Chapter 13 Amines

NCERT INTEXT QUESTIONS

Question 1.
Classify the following amines as primary, secondary, and tertiary amines
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Answer:
(i) primary
(ii) tertiary
(iii) primary
(iv) secondary.

Question 3.
(i)Write the structures of different isomeric amines corresponding to the molecular formula, C4H11N.
(ii) Write 1UPAC names of all the isomers.
(iii) What type of isomerism is exhibited by different pairs of amines?
Answer:
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Chain isomers: (a) and (c); (a) and (d); (b) and (c); (b) and (d)
Metamers: (e) and (g); (f) and (g)
Functional isomers: All 10 amines are functional isomers of 2° and 3° amines and vice-versa.

Question 3.
How will you convert:
(i) Benzene into aniline
(ii) Benzene into N, N-dimethylaniline
(iii) C1(CH2)6Cl into hexane-1, 6-diamine
Answer:
(i) Benzene into aniline:
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(ii) Benzene into N, N-dimethylaniline:

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(iii) Cl(CH2)6Cl into hexane-1, 6-diamine:

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Question 4.
Arrange the following in increasing order of their basic strength:
(i) C2H5NH2,C6H5NH2,NH3,C6H5CH2NH2 and(C2H5)2 NH
(ii) C2H5NH2,(C2H5)2NH,(C2H5)3N,C6H5NH2
(iii) CH3NH2, (CH3)2NH, (CH3)3N, C6H5NH2, C6H5CH2NH2
Answer:
(i) C6H5NH2 < NH3 < C6H5CH2NH2 <  C2H5NH2<(C2H5)2NH
(ii) C6H5NH2 < C2H5NH2 < (C2H5)3N <(C2H5)2NH
(iii) C6H5NH2 < C6H5CH2NH2 < (CH3)3 N < CH3NH2<(CH3)2NH

Question 5.
Complete the following acid-base reactions and name the products
(i) CH3CH2CH2NH2 + HC1 →
(ii) (C2H5)3N + HC1  →
Answer:
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Question 6.
Write the reactions of the final alkylation product of aniline with excess methyl iodide in the presence of sodium carbonate solution.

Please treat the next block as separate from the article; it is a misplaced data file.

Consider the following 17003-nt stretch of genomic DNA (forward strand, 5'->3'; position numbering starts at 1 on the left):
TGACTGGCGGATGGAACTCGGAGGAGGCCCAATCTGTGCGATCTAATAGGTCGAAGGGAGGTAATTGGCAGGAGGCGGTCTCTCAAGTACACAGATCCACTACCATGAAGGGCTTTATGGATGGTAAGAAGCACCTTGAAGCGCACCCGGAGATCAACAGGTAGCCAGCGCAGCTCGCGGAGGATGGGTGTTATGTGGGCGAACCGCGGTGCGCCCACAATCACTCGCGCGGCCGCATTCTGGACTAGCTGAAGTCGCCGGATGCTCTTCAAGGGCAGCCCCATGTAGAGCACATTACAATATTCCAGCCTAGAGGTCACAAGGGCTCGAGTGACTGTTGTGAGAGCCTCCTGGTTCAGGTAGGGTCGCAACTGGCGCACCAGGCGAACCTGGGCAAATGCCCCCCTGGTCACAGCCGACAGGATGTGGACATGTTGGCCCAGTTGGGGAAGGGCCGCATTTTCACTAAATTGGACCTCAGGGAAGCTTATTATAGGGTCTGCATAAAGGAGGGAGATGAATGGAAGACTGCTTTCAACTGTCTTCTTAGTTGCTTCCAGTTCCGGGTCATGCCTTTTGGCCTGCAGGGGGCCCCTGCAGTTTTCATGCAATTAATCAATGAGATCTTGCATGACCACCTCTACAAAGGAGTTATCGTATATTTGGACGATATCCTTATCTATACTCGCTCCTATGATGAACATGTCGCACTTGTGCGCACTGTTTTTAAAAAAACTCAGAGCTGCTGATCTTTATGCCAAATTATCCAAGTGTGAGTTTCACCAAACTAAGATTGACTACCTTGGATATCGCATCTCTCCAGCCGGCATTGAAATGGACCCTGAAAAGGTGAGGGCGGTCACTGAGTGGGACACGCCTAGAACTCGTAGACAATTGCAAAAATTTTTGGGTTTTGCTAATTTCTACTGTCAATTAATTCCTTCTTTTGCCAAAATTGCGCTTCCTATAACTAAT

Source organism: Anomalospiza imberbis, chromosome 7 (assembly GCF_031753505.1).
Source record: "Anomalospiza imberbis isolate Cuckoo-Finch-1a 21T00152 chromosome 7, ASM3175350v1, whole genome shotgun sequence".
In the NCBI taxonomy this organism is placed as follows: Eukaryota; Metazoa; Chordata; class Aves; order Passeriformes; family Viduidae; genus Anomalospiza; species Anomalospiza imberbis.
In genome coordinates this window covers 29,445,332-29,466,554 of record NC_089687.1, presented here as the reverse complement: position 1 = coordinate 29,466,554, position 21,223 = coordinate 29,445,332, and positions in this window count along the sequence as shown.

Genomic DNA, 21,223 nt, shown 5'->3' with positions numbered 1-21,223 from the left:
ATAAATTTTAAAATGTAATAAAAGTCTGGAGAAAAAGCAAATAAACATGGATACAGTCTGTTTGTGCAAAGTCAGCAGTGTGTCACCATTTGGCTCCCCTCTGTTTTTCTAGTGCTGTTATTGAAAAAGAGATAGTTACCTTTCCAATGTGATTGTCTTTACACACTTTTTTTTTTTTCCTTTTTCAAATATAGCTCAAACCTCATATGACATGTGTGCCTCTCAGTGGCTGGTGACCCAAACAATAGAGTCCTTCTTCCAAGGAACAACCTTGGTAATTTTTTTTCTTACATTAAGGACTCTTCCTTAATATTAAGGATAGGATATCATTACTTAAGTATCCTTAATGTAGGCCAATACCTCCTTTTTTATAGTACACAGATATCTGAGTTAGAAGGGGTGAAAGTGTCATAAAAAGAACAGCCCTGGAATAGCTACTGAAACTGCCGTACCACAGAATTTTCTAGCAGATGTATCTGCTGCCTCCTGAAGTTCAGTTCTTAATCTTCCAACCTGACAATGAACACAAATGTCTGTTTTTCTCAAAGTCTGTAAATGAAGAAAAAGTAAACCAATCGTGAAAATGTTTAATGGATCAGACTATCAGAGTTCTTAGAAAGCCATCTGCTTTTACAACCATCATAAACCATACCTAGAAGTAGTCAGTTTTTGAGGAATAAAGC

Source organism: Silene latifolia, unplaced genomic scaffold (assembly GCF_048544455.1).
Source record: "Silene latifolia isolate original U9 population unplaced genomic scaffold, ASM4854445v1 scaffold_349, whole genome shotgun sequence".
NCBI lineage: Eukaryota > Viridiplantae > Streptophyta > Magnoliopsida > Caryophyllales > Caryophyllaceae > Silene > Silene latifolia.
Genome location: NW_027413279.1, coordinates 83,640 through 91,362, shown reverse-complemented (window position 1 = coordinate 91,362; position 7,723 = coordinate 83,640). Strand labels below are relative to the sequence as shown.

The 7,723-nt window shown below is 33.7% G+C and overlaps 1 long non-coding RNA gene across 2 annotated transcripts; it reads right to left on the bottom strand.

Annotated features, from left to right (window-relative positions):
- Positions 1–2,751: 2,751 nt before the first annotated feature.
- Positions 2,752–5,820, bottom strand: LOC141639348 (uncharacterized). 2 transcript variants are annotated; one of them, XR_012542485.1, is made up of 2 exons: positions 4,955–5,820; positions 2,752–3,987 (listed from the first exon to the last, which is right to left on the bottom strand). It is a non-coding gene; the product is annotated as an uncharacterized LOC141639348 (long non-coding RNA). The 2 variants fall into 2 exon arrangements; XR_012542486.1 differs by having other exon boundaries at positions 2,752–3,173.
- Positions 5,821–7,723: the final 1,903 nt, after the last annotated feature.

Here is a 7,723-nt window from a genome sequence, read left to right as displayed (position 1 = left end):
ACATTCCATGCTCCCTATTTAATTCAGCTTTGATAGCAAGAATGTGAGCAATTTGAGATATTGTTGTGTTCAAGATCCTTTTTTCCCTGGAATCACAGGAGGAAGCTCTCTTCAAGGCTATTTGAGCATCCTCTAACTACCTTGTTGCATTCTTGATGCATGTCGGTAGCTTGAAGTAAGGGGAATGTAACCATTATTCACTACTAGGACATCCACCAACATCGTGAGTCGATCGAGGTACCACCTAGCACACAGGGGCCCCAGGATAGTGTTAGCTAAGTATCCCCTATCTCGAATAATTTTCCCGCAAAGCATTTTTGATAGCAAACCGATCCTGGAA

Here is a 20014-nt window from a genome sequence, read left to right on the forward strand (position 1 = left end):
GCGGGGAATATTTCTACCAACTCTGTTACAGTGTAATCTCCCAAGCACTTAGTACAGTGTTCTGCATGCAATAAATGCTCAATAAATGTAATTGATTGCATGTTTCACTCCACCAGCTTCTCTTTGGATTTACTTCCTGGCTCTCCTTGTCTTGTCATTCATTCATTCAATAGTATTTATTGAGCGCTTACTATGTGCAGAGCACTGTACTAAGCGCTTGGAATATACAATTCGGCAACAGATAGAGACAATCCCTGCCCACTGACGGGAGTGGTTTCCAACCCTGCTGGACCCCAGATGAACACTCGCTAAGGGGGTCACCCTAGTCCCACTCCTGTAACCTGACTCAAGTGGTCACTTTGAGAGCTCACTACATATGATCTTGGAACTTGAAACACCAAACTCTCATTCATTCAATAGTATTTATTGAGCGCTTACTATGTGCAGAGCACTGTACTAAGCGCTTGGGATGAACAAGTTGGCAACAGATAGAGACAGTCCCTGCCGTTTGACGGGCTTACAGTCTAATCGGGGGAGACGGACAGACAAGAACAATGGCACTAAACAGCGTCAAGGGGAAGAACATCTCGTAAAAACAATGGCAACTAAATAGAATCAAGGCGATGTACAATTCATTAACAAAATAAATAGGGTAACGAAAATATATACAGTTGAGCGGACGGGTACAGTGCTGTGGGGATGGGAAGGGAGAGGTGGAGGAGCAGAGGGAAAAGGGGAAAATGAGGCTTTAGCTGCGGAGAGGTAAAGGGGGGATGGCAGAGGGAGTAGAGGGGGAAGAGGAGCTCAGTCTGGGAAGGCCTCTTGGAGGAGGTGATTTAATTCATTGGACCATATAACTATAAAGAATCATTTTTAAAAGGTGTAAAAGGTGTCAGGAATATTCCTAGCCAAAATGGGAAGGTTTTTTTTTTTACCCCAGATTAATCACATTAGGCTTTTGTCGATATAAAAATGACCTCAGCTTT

Answer:
Aniline is a primary amine. It will react with excess methyl iodide to form quaternary ammonium salt as the final product. The reaction is known as Hoffmann’s ammonolysis.
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Question 7.
Write the chemical reaction of aniline with benzoyl chloride and write the name of the product obtained.
Answer:
Aniline will undergo benzoylation to form a benzoyl derivative. The reaction will take place in the presence of aqueous alkali.
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Question 8.
Write the structures of the different isomers corresponding to the molecular formula C3H9N. Write IUPAC names of the isomers which will liberate nitrogen gas on treatment with nitrous acid.
Answer:
Four isomeric aliphatic amines are represented by the molecular formula C3H9N. These are:
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Only the primary amines will evolve N2 gas on reacting with nitrous acid (HONO) and form corresponding primary alcohols.
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Question 9.
How will you convert:
(i) 3-Methylaniline into 3-nitrotoluene
(ii) Aniline into 1,3,5-tribromobenzene ?
Answer:
(i) 3-Methylaniline into 3-nitrotoluene
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(ii) Aniline into 1,3,5-tribromobenzene
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NCERT EXERCISE

Question 1.